Notes From the Detroit Auto Show: Connectivity is King
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for urban markets with its Alpha City car-sharing program, as well as a European “park in my driveway” plan, where people can use smart phones to search for rentable parking spaces in some of Europe’s most congested cities.
Bologna said it’s been a pleasant surprise to see those offering the parking spaces look at the program not only as a money-making opportunity, but also a civic duty. BMW is currently looking at expanding the program to the United States.
General Motors is meanwhile implementing lessons it learned from the OnStar system—consumers prefer technology that is intuitive, for example—into its new infotainment platforms, according to Alan Taub, vice-president of global research and development.
“The goal is, how do we seamlessly connect third-party devices and use them intuitively and safely?” Taub said in a phone interview. He was on a break at the Consumer Electronics Show (CES) in Las Vegas, where the company had just unveiled the new Cadillac CUE, a Linux-based infortainment system. (CUE stands for Cadillac User Experience.) “Or, even better, how can a connected vehicle enhance safety?”
Taub says that automobile companies have spent the past 20 to 30 years learning how to protect passengers from crashes, and now they’re entering an era of preventing the crash in the first place. Some GM cars are already equipped with adaptive cruise control, in which a vehicle will automatically adjust its speed according to the vehicle in front of it, but Taub explained that vehicle technology is advancing so rapidly that we’re not far from the days when cars will be able to communicate with one another on the road to prevent crashes.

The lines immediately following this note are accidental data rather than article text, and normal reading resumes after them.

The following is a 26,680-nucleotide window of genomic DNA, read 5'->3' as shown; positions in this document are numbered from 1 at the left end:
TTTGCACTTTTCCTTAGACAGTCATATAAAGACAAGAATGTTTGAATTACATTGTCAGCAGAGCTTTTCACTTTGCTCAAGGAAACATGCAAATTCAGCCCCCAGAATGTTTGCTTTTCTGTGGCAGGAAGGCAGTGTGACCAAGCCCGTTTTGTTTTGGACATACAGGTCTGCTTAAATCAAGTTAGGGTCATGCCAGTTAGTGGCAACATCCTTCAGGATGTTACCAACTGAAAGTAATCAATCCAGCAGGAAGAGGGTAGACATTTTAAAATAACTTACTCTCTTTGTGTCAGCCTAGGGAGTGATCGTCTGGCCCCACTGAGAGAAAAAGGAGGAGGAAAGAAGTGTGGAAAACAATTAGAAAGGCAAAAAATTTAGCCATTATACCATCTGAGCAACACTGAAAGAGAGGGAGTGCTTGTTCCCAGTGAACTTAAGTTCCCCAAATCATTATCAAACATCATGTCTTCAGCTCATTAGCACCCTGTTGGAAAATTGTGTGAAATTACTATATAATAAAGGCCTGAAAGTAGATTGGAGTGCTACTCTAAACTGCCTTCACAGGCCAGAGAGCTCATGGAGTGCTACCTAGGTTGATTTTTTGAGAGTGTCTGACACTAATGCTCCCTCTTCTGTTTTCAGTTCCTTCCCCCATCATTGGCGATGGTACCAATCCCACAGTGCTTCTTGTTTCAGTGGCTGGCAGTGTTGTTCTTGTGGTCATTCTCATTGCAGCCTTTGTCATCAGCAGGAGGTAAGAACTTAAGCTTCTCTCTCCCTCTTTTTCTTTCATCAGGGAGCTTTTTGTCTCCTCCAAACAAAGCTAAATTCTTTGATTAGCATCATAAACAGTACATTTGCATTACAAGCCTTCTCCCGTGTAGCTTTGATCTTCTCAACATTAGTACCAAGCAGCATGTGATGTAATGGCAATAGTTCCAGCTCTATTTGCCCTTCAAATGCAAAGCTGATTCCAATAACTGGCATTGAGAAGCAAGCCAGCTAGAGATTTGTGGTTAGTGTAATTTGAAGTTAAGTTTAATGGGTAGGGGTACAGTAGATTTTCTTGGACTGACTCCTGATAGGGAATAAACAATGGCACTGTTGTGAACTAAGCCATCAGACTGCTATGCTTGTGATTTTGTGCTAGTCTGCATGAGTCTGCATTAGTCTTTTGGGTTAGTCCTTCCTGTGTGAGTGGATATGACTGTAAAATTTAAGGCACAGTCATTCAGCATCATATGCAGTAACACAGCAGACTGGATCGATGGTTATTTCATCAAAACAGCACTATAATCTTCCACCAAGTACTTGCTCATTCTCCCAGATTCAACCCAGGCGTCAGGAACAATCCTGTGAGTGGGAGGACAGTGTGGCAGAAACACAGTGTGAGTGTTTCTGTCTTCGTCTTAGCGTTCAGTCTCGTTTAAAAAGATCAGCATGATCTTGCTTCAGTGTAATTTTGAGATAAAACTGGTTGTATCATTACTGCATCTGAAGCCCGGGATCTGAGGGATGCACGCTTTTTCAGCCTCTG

“Vehicle to vehicle [technology] must be a cooperative event with other [automakers], and you’ll see that start to roll out mid-decade,” he said. “When I have vehicles capable of not crashing, that’s the beginning of an era where vehicles can drive themselves. The technology for that will also start converging by mid-decade.”
The bottom line, Taub said, is that GM, like most other car companies, is in the midst of reinventing almost every part of the vehicle, with the goal being fully electric, small, light-weight, connected cars that are able to negotiate the “mega cities” of the future.
“That reinvention requires technology and innovation,” Taub said. “We’re getting some of our best ideas from suppliers and non-conventional players, which is one reason we’re at CES. We need to make sure we make vehicles that are sustainable, as well as retain the love affair people have with personal mobility.”
Judging by the vehicles showcased at this year’s auto show, the industry is well on its way.